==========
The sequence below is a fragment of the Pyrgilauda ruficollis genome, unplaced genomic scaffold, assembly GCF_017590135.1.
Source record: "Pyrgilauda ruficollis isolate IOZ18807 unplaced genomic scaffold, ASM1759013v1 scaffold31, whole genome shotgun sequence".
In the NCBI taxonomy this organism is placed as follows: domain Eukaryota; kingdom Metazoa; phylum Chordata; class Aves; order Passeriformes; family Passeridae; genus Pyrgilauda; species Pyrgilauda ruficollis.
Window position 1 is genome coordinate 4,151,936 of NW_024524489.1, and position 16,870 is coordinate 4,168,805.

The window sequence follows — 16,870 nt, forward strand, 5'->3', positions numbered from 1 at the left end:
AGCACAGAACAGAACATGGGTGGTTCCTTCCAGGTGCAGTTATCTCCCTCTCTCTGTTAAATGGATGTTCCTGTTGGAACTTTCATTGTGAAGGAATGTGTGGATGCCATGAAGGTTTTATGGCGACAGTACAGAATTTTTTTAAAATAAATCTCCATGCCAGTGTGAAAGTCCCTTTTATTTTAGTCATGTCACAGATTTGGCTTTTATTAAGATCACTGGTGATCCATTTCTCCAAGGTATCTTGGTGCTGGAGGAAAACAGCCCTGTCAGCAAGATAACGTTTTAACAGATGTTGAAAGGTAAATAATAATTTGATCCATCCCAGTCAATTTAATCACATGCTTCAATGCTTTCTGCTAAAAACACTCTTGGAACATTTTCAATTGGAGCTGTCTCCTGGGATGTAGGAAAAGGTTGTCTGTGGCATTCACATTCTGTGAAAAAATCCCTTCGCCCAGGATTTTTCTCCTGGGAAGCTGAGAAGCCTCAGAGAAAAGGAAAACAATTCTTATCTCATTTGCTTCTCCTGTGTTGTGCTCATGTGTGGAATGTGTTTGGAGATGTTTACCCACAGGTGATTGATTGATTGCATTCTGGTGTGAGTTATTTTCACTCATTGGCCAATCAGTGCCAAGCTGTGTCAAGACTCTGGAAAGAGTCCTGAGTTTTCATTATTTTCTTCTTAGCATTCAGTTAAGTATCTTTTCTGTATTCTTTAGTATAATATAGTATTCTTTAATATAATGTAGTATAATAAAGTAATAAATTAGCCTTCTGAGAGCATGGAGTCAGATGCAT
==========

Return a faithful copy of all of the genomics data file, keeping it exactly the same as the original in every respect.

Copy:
The sequence below is a fragment of the Pyrgilauda ruficollis genome, unplaced genomic scaffold, assembly GCF_017590135.1.
Source record: "Pyrgilauda ruficollis isolate IOZ18807 unplaced genomic scaffold, ASM1759013v1 scaffold31, whole genome shotgun sequence".
In the NCBI taxonomy this organism is placed as follows: domain Eukaryota; kingdom Metazoa; phylum Chordata; class Aves; order Passeriformes; family Passeridae; genus Pyrgilauda; species Pyrgilauda ruficollis.
Window position 1 is genome coordinate 4,151,936 of NW_024524489.1, and position 16,870 is coordinate 4,168,805.

The window sequence follows — 16,870 nt, forward strand, 5'->3', positions numbered from 1 at the left end:
AGCACAGAACAGAACATGGGTGGTTCCTTCCAGGTGCAGTTATCTCCCTCTCTCTGTTAAATGGATGTTCCTGTTGGAACTTTCATTGTGAAGGAATGTGTGGATGCCATGAAGGTTTTATGGCGACAGTACAGAATTTTTTTAAAATAAATCTCCATGCCAGTGTGAAAGTCCCTTTTATTTTAGTCATGTCACAGATTTGGCTTTTATTAAGATCACTGGTGATCCATTTCTCCAAGGTATCTTGGTGCTGGAGGAAAACAGCCCTGTCAGCAAGATAACGTTTTAACAGATGTTGAAAGGTAAATAATAATTTGATCCATCCCAGTCAATTTAATCACATGCTTCAATGCTTTCTGCTAAAAACACTCTTGGAACATTTTCAATTGGAGCTGTCTCCTGGGATGTAGGAAAAGGTTGTCTGTGGCATTCACATTCTGTGAAAAAATCCCTTCGCCCAGGATTTTTCTCCTGGGAAGCTGAGAAGCCTCAGAGAAAAGGAAAACAATTCTTATCTCATTTGCTTCTCCTGTGTTGTGCTCATGTGTGGAATGTGTTTGGAGATGTTTACCCACAGGTGATTGATTGATTGCATTCTGGTGTGAGTTATTTTCACTCATTGGCCAATCAGTGCCAAGCTGTGTCAAGACTCTGGAAAGAGTCCTGAGTTTTCATTATTTTCTTCTTAGCATTCAGTTAAGTATCTTTTCTGTATTCTTTAGTATAATATAGTATTCTTTAATATAATGTAGTATAATAAAGTAATAAATTAGCCTTCTGAGAGCATGGAGTCAGATGCAT